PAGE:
Identify for our readers the complexity of the organizational  chart—the public agencies and players—that must be aligned for LA City’s Urban Forest Management Plan to achieve its goals. 

Trees are everywhere in our city, sometimes in more neighborhoods than others. But we have different roles and connections that each of the departments have toward trees. There’s the Department of City Planning and the Department of Building and Safety that look at how we are planning and developing private property within the city—That impacts trees when developing a lot or creating best practices or rules about landscape cover in those spaces, their enforcement, and any permitting that goes with that. You have the Bureau of Sanitation, who has an Environmental Affairs team that has been applying for and receiving Cal Fire grants for the city to plant trees, remove concrete, and water trees in some high need areas. They play a real essential role in some of the planting side of what we do.

Additionally, as I mentioned earlier, StreetsLA and their Urban Forestry Division, deals with protected trees, and planting, maintaining, and, sometimes, removing street trees. The Bureau of Engineering is responsible for the sidewalk repair program since the Willits settlement (Willits v. City of Los Angeles) in 2015, where the city is having to repair sidewalks that are not compliant with ADA. Within that, 80% of those conflicts, a tree is reason that the sidewalk is being lifted and not compliant with ADA. And so, they're heavily involved in the management of some of our trees because of that program.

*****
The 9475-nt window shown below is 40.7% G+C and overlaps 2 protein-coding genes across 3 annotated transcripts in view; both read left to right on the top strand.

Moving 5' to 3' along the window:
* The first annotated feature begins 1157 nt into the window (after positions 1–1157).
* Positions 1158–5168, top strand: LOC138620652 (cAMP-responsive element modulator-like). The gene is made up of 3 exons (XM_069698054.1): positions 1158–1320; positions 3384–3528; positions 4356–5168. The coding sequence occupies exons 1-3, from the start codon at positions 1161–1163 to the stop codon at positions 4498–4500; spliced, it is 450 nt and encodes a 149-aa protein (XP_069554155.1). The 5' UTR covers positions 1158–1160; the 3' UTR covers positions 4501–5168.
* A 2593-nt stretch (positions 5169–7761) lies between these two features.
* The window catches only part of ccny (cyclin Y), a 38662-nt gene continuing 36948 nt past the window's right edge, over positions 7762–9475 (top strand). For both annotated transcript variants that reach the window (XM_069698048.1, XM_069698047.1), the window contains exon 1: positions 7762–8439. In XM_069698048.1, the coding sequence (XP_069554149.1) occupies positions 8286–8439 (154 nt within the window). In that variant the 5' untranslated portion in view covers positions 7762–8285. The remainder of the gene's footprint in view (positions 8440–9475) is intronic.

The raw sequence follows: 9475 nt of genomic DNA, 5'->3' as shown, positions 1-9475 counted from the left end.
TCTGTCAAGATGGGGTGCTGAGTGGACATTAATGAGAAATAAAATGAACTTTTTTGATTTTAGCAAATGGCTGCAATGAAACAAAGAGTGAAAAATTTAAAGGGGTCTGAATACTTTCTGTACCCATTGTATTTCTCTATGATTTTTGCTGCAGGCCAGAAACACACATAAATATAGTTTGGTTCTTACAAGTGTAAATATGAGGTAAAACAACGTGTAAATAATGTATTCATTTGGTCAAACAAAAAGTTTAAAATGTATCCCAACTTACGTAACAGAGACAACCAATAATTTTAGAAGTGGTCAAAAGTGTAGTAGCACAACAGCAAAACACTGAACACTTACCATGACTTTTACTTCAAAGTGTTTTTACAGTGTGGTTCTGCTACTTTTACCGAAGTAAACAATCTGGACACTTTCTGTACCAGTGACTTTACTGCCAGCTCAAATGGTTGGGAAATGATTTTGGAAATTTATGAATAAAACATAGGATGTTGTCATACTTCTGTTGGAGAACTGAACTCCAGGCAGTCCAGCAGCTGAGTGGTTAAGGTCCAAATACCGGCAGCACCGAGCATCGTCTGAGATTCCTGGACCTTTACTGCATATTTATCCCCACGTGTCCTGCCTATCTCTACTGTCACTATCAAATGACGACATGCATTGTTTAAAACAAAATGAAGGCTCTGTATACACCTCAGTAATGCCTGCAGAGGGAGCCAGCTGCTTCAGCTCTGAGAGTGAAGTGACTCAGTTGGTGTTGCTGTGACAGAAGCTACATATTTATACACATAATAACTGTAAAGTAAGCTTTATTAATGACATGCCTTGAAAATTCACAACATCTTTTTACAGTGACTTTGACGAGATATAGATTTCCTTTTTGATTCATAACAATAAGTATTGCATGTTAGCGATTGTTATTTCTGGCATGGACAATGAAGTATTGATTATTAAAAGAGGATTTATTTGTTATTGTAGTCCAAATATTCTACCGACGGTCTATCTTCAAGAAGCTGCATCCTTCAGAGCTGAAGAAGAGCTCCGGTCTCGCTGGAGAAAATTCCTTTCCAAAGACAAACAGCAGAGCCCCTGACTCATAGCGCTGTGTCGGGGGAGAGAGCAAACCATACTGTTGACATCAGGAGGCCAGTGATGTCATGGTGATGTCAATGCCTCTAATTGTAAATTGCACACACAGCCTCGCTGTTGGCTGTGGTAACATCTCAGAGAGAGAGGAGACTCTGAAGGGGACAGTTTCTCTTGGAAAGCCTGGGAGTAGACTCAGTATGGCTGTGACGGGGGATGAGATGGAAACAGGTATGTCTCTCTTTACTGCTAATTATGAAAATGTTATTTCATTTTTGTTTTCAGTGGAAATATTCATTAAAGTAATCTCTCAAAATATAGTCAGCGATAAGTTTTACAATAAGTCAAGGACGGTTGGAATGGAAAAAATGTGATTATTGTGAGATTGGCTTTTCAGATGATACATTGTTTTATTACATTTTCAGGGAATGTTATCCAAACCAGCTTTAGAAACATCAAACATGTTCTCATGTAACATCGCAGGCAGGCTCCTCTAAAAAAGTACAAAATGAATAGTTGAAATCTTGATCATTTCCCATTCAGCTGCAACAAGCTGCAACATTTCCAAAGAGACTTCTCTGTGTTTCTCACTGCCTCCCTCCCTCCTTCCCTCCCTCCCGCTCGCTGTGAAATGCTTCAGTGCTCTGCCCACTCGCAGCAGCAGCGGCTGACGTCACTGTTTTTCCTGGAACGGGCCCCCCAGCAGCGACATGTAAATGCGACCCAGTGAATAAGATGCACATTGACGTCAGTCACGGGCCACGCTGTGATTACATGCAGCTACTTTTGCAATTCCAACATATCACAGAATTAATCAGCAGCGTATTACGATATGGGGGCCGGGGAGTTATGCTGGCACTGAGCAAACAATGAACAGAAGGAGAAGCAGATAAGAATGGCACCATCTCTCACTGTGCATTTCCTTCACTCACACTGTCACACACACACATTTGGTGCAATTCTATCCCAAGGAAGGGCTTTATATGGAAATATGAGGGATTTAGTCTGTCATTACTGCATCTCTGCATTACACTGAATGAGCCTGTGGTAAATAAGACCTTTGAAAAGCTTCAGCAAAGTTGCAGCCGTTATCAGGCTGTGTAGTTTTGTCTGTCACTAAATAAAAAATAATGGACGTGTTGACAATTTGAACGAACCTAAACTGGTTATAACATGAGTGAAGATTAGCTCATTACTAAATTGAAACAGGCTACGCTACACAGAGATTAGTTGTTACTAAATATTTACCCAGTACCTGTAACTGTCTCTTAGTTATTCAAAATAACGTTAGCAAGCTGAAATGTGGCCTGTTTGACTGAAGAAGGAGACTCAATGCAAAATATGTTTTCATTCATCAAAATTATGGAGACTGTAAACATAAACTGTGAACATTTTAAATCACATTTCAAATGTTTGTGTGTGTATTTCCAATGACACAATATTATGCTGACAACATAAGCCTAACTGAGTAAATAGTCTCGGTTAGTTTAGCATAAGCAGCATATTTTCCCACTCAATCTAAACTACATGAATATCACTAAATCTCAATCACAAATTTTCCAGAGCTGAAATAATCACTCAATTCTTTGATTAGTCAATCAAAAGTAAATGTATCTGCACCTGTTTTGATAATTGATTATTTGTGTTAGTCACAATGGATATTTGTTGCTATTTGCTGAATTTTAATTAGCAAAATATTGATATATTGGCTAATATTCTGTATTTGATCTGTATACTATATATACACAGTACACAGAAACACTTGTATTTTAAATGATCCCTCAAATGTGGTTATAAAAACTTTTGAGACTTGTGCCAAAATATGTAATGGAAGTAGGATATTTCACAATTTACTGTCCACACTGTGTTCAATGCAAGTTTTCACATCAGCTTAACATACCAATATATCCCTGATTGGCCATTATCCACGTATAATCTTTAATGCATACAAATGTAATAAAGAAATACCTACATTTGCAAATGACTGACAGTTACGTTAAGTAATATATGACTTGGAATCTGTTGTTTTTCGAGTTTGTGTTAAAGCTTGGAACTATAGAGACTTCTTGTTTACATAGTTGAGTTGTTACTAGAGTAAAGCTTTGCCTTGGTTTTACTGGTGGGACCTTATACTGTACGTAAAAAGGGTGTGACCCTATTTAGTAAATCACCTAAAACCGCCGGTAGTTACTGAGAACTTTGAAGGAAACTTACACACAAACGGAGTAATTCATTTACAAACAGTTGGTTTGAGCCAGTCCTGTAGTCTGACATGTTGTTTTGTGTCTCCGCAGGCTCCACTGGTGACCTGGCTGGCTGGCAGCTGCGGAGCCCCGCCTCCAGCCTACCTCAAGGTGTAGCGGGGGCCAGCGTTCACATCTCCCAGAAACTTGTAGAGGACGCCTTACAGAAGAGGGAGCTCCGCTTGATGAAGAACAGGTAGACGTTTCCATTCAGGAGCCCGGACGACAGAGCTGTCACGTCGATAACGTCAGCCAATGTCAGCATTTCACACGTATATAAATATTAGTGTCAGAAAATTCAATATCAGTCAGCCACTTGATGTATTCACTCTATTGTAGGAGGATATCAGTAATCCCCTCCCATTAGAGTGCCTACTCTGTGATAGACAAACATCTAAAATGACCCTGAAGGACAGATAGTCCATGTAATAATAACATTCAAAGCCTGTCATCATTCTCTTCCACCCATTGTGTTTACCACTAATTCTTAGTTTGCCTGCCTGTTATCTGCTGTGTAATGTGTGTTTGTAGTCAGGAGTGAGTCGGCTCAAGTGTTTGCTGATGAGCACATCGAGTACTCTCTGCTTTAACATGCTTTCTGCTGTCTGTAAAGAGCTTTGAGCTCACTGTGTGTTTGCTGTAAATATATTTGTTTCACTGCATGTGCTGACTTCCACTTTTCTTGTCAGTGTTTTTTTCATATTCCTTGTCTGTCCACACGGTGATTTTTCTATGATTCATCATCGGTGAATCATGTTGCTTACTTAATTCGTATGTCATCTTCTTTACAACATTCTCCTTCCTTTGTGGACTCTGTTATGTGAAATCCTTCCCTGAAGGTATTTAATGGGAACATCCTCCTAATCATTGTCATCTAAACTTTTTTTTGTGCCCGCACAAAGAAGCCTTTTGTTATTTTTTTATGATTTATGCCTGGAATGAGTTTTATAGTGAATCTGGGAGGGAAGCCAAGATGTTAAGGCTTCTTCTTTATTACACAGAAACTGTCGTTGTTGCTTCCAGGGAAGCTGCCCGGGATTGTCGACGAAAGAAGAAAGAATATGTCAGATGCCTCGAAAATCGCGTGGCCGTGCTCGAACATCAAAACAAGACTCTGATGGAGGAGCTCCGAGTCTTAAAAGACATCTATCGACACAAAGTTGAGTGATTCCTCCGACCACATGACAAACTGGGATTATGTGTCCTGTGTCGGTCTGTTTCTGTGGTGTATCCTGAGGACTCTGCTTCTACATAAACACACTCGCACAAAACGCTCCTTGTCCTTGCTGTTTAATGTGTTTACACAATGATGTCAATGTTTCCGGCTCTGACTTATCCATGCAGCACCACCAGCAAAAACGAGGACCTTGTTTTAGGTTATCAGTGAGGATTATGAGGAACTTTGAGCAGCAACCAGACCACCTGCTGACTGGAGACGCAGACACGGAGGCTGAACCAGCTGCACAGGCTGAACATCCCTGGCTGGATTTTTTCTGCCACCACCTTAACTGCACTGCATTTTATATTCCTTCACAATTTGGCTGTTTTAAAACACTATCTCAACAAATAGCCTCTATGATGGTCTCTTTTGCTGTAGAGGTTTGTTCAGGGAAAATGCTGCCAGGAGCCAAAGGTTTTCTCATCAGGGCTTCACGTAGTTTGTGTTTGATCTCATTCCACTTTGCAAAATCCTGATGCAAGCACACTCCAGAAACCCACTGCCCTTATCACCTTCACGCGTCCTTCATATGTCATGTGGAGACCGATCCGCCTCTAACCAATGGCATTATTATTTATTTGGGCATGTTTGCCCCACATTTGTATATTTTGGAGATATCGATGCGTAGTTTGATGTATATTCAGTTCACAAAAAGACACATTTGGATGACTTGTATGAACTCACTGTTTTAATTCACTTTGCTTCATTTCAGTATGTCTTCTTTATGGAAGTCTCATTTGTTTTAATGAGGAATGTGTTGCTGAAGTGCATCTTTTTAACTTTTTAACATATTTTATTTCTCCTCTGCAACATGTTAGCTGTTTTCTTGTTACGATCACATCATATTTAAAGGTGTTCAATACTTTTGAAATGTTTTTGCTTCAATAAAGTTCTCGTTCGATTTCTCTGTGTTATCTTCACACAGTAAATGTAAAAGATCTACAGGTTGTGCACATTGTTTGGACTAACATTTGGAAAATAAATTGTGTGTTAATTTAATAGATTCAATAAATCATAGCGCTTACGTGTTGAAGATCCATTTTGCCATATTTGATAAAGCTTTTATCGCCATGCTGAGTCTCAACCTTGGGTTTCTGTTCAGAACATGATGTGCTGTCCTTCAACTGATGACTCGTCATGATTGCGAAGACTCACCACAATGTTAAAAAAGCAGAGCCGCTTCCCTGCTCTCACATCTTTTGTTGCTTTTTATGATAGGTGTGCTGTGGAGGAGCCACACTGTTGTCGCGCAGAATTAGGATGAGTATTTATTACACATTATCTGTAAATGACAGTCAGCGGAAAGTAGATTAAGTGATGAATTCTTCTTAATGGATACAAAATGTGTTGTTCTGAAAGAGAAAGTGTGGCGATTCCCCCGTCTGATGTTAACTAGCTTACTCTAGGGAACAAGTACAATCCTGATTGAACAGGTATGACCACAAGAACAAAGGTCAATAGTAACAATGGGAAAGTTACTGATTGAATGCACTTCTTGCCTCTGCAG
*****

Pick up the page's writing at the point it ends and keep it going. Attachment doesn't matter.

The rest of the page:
Even the police department has a connection to trees. In certain communities, there's been pushback about maintaining visibility in line of sight for our police officers while they are trying to patrol communities. As I mentioned earlier, the fire department is doing brush clearing and Rec and Parks is managing over 300,000 park trees across the city. The Department of Water and Power maintains properties that have trees, do utility line clearance, and fund the City Plants program as part of their energy efficiency solutions. The Board of Public Works also does the permitting and contracts to the city.

You’ve got all these different folks, playing different functions, touching different land areas, and impacting trees. Some of them have that tree expertise—arborists or others—on their team and sometimes they don't, but they still have a mandate to do things that pertain to trees.

Elaborate on how the City’s Urban Forest Management Plan came about; your mandate; and the implementation process. 

Well, we're coming off of some really great momentum, with the First Step report that was prepared by the consulting firm, Dudek. City Plants received funding from the US Forest Service and Cal Fire to do a needs assessment. They couldn't fund the whole Urban Forest Management Plan, but they wanted to get us started. They provided funding for City Plants to hire consultants to begin assessing where the city is, and what we need to do to get to the point where we have an Urban Forest Management Plan.

That report was the result of a 10-month process. In 2018, a stakeholder group was convened once a month for those 10 months, and we covered topics from the existing status of certain trees, what the urban forest will look like, and different challenges we're facing and some solutions. We were really trying to unearth who all the players were, so that report gives me a lot to work with going forward. They had some priority recommendations, and I'm happy to say that—of the initial highest priority recommendations they provided—we've done something on all of them since November of last year, and one of them was hiring my position, so here I am.

That document, which is available on the City Plants website, provides a lot of insight into some of the next steps. I'm not going to be following that word for word, but there has been some work done in preparation for this, and I was part of that working group. It had representatives from the different departments— nonprofit partners that work with trees in Los Angeles and different stakeholders from the community that participated.